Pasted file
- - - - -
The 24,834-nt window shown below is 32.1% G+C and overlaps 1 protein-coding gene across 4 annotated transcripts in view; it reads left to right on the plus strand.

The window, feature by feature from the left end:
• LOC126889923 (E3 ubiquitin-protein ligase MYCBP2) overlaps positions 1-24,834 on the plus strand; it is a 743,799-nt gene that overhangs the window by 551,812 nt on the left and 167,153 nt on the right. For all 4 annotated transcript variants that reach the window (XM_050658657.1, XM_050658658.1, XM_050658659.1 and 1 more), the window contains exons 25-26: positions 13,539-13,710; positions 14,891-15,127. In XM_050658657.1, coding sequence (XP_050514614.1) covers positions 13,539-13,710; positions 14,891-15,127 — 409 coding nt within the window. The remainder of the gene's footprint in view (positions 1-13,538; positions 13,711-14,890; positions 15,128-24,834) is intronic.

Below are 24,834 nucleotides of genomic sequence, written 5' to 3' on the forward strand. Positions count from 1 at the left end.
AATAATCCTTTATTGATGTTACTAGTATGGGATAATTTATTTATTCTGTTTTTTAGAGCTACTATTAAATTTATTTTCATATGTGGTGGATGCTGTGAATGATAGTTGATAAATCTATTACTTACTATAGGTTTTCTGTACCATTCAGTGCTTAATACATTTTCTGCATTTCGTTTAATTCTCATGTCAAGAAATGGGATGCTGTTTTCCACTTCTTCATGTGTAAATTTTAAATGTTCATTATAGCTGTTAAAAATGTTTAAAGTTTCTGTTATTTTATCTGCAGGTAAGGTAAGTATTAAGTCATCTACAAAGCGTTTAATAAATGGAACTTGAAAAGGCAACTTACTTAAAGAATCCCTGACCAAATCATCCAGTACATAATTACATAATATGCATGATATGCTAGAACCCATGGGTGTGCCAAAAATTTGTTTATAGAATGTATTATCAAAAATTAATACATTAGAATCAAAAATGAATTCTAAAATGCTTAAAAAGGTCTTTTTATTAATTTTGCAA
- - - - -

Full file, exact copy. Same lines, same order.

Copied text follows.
The 24,834-nt window shown below is 32.1% G+C and overlaps 1 protein-coding gene across 4 annotated transcripts in view; it reads left to right on the plus strand.

The window, feature by feature from the left end:
• LOC126889923 (E3 ubiquitin-protein ligase MYCBP2) overlaps positions 1-24,834 on the plus strand; it is a 743,799-nt gene that overhangs the window by 551,812 nt on the left and 167,153 nt on the right. For all 4 annotated transcript variants that reach the window (XM_050658657.1, XM_050658658.1, XM_050658659.1 and 1 more), the window contains exons 25-26: positions 13,539-13,710; positions 14,891-15,127. In XM_050658657.1, coding sequence (XP_050514614.1) covers positions 13,539-13,710; positions 14,891-15,127 — 409 coding nt within the window. The remainder of the gene's footprint in view (positions 1-13,538; positions 13,711-14,890; positions 15,128-24,834) is intronic.

Below are 24,834 nucleotides of genomic sequence, written 5' to 3' on the forward strand. Positions count from 1 at the left end.
AATAATCCTTTATTGATGTTACTAGTATGGGATAATTTATTTATTCTGTTTTTTAGAGCTACTATTAAATTTATTTTCATATGTGGTGGATGCTGTGAATGATAGTTGATAAATCTATTACTTACTATAGGTTTTCTGTACCATTCAGTGCTTAATACATTTTCTGCATTTCGTTTAATTCTCATGTCAAGAAATGGGATGCTGTTTTCCACTTCTTCATGTGTAAATTTTAAATGTTCATTATAGCTGTTAAAAATGTTTAAAGTTTCTGTTATTTTATCTGCAGGTAAGGTAAGTATTAAGTCATCTACAAAGCGTTTAATAAATGGAACTTGAAAAGGCAACTTACTTAAAGAATCCCTGACCAAATCATCCAGTACATAATTACATAATATGCATGATATGCTAGAACCCATGGGTGTGCCAAAAATTTGTTTATAGAATGTATTATCAAAAATTAATACATTAGAATCAAAAATGAATTCTAAAATGCTTAAAAAGGTCTTTTTATTAATTTTGCAA